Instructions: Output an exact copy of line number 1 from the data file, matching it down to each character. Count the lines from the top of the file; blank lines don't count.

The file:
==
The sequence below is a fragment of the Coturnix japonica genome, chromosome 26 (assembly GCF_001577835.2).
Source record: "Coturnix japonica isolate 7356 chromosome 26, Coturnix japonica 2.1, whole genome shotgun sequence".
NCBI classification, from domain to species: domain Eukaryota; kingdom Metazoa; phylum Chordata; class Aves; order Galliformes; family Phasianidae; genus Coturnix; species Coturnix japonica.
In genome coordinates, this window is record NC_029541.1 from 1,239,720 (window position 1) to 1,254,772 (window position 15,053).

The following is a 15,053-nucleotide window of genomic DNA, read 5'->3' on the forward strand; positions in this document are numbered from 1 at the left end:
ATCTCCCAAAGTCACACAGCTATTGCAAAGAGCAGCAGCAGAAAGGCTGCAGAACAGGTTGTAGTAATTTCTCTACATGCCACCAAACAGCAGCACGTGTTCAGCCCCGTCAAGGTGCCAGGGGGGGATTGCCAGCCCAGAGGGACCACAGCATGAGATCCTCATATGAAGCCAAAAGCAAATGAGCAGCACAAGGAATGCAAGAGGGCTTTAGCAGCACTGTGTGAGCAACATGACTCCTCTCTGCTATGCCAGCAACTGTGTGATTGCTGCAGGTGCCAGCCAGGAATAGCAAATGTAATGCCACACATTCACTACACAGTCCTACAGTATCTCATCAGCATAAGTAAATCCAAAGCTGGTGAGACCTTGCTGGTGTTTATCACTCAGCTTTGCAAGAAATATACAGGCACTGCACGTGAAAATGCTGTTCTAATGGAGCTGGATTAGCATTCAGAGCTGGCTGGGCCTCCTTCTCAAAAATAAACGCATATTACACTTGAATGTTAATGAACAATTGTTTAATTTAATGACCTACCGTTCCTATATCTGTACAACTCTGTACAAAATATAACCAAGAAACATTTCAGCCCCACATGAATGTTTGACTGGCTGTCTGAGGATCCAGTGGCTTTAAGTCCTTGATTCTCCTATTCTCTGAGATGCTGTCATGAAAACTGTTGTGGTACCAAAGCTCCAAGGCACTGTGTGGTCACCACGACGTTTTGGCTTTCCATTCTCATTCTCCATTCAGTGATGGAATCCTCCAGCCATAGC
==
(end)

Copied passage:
The sequence below is a fragment of the Coturnix japonica genome, chromosome 26 (assembly GCF_001577835.2).